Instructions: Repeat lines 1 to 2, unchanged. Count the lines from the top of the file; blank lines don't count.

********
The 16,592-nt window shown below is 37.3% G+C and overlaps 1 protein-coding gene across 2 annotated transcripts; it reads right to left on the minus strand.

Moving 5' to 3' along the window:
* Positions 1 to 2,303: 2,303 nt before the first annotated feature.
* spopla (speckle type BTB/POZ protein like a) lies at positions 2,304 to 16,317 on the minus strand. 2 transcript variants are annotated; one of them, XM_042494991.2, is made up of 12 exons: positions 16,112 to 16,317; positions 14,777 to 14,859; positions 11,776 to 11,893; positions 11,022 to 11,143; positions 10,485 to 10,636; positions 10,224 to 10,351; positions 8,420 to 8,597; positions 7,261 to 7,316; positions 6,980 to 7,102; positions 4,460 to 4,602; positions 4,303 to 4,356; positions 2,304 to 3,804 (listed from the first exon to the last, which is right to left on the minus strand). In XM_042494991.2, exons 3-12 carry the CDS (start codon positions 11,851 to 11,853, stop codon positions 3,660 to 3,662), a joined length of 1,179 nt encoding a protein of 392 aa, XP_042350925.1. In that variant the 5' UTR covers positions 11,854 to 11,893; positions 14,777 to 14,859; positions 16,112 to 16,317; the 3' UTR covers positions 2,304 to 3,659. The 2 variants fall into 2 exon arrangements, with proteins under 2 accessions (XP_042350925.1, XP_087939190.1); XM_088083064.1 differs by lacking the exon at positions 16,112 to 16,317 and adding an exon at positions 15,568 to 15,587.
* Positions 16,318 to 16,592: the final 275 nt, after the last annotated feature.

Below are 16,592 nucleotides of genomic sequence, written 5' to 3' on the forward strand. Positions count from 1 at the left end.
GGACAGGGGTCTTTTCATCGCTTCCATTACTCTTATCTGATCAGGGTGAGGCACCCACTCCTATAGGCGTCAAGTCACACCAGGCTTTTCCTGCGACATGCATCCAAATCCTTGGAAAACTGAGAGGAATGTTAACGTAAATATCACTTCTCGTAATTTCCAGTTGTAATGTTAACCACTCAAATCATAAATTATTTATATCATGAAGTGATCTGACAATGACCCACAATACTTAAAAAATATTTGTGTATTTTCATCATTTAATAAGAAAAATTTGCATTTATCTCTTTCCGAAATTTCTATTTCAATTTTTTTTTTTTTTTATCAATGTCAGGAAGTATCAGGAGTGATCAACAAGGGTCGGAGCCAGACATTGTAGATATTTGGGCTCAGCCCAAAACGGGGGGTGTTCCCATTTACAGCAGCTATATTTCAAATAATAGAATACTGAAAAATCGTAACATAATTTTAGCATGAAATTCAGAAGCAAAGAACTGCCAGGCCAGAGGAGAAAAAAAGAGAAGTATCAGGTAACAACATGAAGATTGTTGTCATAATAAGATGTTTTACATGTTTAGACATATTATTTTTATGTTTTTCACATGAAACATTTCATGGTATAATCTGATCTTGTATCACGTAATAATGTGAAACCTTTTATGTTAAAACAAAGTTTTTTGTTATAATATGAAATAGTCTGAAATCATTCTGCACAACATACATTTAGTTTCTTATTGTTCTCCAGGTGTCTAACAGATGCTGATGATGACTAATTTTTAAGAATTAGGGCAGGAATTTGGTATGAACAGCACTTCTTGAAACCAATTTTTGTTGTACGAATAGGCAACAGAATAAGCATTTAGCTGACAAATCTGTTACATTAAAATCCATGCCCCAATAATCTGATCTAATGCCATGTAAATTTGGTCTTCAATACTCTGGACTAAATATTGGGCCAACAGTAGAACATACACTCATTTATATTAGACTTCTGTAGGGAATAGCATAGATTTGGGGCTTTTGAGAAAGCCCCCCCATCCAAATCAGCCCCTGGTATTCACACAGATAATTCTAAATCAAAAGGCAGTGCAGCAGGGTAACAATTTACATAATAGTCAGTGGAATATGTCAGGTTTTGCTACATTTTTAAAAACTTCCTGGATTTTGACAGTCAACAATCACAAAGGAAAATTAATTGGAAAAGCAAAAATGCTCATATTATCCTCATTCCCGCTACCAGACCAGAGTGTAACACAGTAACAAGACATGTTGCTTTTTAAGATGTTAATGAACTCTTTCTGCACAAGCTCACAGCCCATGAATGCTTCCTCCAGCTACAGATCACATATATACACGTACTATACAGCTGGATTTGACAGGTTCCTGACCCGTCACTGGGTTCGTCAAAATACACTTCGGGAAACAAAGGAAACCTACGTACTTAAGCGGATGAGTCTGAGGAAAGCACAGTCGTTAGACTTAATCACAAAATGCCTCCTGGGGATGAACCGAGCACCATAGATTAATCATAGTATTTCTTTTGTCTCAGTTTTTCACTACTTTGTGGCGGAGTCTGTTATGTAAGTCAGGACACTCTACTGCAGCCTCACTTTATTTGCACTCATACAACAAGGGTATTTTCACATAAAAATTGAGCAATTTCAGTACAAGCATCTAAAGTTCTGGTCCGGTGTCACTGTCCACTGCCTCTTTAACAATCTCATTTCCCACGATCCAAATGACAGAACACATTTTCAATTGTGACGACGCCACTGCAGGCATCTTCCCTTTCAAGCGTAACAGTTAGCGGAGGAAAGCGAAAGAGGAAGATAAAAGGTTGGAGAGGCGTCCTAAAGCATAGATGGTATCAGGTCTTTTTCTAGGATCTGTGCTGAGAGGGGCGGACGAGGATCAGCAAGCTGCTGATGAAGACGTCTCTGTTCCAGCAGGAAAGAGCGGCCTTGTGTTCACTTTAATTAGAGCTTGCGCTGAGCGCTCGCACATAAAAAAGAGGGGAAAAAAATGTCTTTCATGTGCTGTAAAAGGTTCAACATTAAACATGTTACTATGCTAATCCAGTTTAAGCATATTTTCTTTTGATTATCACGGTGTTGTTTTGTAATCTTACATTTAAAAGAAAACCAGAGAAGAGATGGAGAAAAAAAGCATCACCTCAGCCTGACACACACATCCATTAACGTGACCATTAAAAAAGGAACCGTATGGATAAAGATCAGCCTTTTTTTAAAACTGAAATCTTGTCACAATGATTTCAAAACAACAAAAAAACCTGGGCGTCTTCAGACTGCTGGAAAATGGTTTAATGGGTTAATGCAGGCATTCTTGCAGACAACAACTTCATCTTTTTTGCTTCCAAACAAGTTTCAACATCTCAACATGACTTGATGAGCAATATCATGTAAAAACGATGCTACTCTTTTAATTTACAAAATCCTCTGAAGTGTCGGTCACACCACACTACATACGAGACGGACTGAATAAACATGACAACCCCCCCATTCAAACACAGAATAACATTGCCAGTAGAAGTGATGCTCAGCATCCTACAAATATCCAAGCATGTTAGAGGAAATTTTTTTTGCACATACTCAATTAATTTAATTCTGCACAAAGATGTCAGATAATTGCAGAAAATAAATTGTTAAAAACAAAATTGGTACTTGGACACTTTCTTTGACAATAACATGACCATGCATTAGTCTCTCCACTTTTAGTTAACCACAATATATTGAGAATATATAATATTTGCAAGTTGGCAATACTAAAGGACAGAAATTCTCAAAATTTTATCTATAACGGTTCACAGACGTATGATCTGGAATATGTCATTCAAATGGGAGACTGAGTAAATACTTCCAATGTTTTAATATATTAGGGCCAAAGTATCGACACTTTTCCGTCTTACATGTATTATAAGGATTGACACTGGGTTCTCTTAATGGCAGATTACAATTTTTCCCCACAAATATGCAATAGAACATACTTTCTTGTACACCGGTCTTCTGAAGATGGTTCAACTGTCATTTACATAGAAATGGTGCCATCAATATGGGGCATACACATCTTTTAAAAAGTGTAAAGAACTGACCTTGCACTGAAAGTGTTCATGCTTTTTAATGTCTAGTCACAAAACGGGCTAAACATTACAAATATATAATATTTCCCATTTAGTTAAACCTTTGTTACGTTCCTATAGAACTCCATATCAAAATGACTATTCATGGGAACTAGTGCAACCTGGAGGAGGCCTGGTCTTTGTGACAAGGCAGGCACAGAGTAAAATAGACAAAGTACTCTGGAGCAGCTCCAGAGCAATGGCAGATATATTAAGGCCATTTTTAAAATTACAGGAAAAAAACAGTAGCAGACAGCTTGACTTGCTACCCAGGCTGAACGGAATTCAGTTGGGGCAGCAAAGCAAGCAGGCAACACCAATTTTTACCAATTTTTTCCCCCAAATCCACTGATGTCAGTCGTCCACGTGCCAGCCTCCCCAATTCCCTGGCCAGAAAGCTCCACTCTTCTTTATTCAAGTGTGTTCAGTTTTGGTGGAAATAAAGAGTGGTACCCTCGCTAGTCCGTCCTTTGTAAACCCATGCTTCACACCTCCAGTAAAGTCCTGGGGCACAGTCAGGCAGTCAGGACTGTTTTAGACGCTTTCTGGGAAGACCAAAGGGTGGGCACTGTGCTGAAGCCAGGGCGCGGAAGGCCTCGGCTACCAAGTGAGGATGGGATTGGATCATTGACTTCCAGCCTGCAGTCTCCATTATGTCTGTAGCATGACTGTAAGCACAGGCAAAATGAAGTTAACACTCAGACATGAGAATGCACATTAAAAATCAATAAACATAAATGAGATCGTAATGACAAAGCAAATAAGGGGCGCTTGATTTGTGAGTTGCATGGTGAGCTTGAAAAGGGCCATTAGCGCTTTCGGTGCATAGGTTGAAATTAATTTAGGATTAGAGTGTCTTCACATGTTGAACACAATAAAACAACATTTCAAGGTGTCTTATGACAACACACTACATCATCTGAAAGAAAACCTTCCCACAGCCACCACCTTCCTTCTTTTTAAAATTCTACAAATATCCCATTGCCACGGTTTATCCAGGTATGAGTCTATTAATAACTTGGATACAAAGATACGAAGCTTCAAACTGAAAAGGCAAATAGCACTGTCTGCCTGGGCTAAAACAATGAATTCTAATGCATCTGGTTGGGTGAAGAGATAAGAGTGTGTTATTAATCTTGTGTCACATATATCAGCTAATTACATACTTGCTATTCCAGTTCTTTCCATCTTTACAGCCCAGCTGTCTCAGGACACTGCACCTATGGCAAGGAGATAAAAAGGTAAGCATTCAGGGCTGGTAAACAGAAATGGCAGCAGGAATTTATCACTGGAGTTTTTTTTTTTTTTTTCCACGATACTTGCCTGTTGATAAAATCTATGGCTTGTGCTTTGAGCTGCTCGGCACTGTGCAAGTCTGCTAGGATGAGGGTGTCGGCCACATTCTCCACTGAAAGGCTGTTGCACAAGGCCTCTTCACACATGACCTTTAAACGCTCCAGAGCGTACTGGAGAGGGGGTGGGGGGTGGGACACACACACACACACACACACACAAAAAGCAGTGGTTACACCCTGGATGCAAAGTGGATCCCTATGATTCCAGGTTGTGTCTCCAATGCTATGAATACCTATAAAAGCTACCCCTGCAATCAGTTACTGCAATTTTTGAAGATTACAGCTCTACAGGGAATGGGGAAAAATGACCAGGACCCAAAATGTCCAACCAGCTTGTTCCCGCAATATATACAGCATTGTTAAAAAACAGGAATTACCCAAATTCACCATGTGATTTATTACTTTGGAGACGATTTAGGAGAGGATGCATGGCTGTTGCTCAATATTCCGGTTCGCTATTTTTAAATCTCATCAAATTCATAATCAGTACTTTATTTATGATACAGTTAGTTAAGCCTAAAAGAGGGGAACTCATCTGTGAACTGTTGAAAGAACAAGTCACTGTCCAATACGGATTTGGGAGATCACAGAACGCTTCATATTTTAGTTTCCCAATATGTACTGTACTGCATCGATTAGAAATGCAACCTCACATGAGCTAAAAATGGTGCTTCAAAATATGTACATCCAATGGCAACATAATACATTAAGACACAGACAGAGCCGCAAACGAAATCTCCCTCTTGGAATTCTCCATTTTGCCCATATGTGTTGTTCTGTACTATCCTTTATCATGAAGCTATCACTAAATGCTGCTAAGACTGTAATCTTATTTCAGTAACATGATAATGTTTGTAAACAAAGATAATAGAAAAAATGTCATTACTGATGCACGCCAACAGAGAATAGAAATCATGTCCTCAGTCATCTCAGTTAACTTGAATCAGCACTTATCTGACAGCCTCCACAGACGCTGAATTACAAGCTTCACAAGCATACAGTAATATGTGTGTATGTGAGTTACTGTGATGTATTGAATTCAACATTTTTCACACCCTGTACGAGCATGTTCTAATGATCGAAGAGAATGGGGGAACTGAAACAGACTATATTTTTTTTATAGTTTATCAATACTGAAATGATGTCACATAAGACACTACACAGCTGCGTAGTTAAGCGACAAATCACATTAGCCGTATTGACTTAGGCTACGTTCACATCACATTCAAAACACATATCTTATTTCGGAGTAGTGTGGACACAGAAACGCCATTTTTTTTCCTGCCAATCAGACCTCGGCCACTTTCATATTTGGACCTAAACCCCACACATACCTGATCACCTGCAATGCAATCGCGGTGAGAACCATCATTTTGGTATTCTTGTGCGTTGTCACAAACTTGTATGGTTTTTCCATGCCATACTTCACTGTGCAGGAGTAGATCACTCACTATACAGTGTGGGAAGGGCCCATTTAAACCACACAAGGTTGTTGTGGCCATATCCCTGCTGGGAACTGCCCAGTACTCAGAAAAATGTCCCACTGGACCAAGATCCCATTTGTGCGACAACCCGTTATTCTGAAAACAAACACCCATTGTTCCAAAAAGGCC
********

The 16,592-nt window shown below is 37.3% G+C and overlaps 1 protein-coding gene across 2 annotated transcripts; it reads right to left on the minus strand.

Moving 5' to 3' along the window: